A novel tested technology for cooling electronic circuitry is available, also useful in many other industries. The method is called “Thin Cavity Fluidic Heat Exchanger”, abbreviated TCFHE. Technology details can be viewed at the U.S. Patent and Trademark website, application 20100078155.
The TCFHE is a simply constructed, small volume, high performance, and effective method for cooling critical electronic devices at the chip, board, module, and system levels. Its high thermal performance originates from a very high velocity air flow, a very thin boundary layer, and high air utilization. It can efficiently and reliably cool critical regions in electronics at very low cost, in a small space, with high design flexibility, and with no concern for air leakage causing damage. The TCFHE resolves the conflict in high speed electronics to completely seal a compact enclosure for shielding and packaging purposes while also removing high heat loads. It is technically positioned between fan and heat sink methods and water cooling methods of cooling. When fan and heat sink methods or packaging constraints cannot obtain the needed thermal performance, the TCFHE is the next best choice over water cooling.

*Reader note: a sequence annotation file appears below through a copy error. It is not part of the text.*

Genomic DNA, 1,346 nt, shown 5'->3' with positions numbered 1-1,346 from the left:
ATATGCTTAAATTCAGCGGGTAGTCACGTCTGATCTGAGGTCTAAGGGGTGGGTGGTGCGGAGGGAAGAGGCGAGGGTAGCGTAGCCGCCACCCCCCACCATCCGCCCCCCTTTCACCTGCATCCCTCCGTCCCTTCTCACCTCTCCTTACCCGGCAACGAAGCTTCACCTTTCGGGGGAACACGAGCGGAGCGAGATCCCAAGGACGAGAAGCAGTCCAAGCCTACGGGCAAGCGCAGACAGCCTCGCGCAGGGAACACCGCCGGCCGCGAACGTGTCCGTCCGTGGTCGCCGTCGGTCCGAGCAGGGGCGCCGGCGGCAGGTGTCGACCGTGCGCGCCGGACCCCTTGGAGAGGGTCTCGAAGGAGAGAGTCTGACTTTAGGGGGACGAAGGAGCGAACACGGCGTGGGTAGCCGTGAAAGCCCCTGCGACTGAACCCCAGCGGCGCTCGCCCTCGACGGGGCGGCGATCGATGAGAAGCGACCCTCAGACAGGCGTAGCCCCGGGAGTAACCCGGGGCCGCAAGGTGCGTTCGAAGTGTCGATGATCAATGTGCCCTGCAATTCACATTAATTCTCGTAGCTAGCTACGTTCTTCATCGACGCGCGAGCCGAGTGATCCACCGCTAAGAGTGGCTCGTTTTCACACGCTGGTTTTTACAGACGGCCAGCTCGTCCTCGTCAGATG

Cross-sections for a basic TCFHE for a simple planar structure are shown. It consists of a thermal load, heat transfer plate, a cavity spacer, a cover plate, a gas inlet, and a gas outlet. The cavity spacer can be a feature of the heat transfer plate or the cover plate instead of a separate item. Heat produced by the thermal load is conducted to a heat transfer plate, which can be planar, tubular, or another shape. Compressed air or other gas passes by the plate through a thin gap (able from a micro to macro scale in power generation and distribution, defense, automotive, electronic, chemical, biomedical, and other industries. TCFHE structures can be used for air conditioning, refrigeration, combustion heaters, engines, motors, transformers, lighting, supercomputers, telecom, server farms, integrated circuits, and other devices. Building infrastructure capital and energy costs can be reduced when such products are used, due to remote location of the gas flow source and heat exhaust. The gas used could be air, nitrogen, oxygen, Freon, or similar gases at hot, room, or cold temperatures and can be direct or alternating pressure. It could be hot gas produced by internal or external fuel combustion or cool Freon gas from refrigeration systems. The gas flow could originate from a gas compressor, compressed gas tank, ducted fan or blower, combustion chamber, or other pneumatic source. The technology also works well with liquids.